Vets are warning pet owners to take extra precautions to ensure dogs, cats and other small pets are kept safe from hidden and “potentially fatal hazards” as temperatures plummet.
The BVA said: “As with humans, pets can fall ill upon exposure to extremely cold temperatures for extended periods. To avoid this, we advise that dogs are walked for shorter periods of time than usual, but more frequently if required, and to consider putting a coat on old dogs or those with thin fur to keep them warm.
“Keep older cats inside during an extremely cold spell and ensure that even healthy young cats have easy access to shelter and warmth.”
They added: “When walking your dog in ice and snow, do not let it off the lead and avoid walking in areas where ponds or lakes may have frozen over – animals often don’t understand the difference between solid ground and ice and can fall through.”
In this situation, the BVA advises to call the emergency services for professional help “rather than going in after their pet.”
They also say it is important to wipe your dog’s paws and belly on returning home from a snowy walk to remove any ice or salt, and to regularly check for cracks in paw-pads or for redness between the toes.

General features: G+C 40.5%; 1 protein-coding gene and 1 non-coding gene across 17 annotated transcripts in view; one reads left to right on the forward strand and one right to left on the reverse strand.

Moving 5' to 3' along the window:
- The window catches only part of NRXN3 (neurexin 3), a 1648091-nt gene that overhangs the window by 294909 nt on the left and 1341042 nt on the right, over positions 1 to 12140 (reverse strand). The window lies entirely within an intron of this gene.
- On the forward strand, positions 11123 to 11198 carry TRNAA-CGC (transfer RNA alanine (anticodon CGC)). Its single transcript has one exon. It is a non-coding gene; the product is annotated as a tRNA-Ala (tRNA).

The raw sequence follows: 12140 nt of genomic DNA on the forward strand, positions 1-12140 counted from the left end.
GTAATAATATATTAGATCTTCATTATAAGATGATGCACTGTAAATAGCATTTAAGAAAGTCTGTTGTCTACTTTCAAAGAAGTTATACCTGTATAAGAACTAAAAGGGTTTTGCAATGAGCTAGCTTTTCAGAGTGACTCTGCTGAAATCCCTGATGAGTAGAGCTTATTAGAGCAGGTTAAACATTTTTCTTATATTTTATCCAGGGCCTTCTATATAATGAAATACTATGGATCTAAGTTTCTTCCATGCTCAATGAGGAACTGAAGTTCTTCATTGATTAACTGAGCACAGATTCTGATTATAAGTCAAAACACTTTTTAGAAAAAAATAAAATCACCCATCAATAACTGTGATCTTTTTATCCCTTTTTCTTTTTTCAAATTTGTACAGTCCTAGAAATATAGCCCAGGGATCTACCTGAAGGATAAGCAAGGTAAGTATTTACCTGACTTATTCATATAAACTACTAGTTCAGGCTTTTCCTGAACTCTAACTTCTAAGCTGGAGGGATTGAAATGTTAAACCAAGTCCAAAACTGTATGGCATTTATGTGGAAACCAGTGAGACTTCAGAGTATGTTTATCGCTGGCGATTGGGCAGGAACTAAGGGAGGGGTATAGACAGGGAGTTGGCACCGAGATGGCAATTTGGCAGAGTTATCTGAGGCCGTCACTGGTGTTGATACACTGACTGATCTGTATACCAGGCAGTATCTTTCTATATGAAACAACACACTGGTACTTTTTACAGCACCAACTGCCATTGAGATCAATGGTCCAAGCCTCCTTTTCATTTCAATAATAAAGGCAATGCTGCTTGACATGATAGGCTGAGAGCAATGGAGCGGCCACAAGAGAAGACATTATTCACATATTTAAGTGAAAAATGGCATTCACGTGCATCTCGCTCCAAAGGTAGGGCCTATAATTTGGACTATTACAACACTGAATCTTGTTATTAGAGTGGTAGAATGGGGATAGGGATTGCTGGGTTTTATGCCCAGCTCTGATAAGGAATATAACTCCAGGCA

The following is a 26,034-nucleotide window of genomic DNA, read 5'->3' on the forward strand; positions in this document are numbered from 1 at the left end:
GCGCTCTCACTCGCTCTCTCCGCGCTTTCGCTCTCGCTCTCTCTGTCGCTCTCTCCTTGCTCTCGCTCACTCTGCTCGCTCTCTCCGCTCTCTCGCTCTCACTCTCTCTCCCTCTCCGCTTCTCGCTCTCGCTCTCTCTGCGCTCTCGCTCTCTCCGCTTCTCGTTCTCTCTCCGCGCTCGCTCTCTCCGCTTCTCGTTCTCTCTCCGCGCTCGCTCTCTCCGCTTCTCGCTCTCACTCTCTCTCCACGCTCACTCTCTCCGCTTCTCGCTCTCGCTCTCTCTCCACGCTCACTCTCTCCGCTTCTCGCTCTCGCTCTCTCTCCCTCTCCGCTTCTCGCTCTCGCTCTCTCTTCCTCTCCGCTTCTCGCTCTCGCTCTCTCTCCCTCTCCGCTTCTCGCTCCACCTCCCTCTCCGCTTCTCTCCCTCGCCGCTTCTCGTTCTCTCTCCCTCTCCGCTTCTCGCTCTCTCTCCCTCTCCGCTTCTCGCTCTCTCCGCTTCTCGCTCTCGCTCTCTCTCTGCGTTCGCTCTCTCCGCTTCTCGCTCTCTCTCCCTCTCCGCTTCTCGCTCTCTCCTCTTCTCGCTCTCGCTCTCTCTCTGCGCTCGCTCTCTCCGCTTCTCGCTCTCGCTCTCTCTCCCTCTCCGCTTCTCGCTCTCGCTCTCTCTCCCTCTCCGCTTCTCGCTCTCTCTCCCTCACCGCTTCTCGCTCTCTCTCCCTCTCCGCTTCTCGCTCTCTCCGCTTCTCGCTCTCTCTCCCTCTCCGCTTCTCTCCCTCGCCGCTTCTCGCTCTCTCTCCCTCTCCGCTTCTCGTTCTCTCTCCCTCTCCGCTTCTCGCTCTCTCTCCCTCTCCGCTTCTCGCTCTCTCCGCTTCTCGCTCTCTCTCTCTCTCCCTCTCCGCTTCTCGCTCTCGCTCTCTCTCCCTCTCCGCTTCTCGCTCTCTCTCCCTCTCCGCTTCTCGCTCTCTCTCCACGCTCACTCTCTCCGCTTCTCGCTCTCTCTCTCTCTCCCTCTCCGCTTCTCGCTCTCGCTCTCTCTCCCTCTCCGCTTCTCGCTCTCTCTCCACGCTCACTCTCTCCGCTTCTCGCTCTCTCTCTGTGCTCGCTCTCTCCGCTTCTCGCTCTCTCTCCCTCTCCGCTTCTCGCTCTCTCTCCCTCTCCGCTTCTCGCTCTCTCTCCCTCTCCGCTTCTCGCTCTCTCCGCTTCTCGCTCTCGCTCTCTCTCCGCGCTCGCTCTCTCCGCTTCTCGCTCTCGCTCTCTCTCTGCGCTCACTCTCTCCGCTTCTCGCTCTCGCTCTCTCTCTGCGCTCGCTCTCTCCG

BVA president Daniella Dos Santos, said: “Plummeting temperatures and snowy conditions call for extra precautions to keep our pets safe and warm. Dogs and cats should have easy access to shelter and warmth out of the cold, and while dogs will still need exercise, it’s advisable to walk them for shorter periods than usual.
“Antifreeze is a huge hazard for cats, so contact your vet immediately if you see signs of poisoning such as vomiting, depression, lack of coordination, seizures and difficulty breathing.”
She added: “Domestic rabbits and guinea pigs are also vulnerable to hypothermia despite their warm coats, which is why owners need to be vigilant and take steps to ensure their hutches are protected from the snow, cold draughts and winter rain.
“If owners have any concerns about their pet in this cold weather, they should consult their local vet for advice.”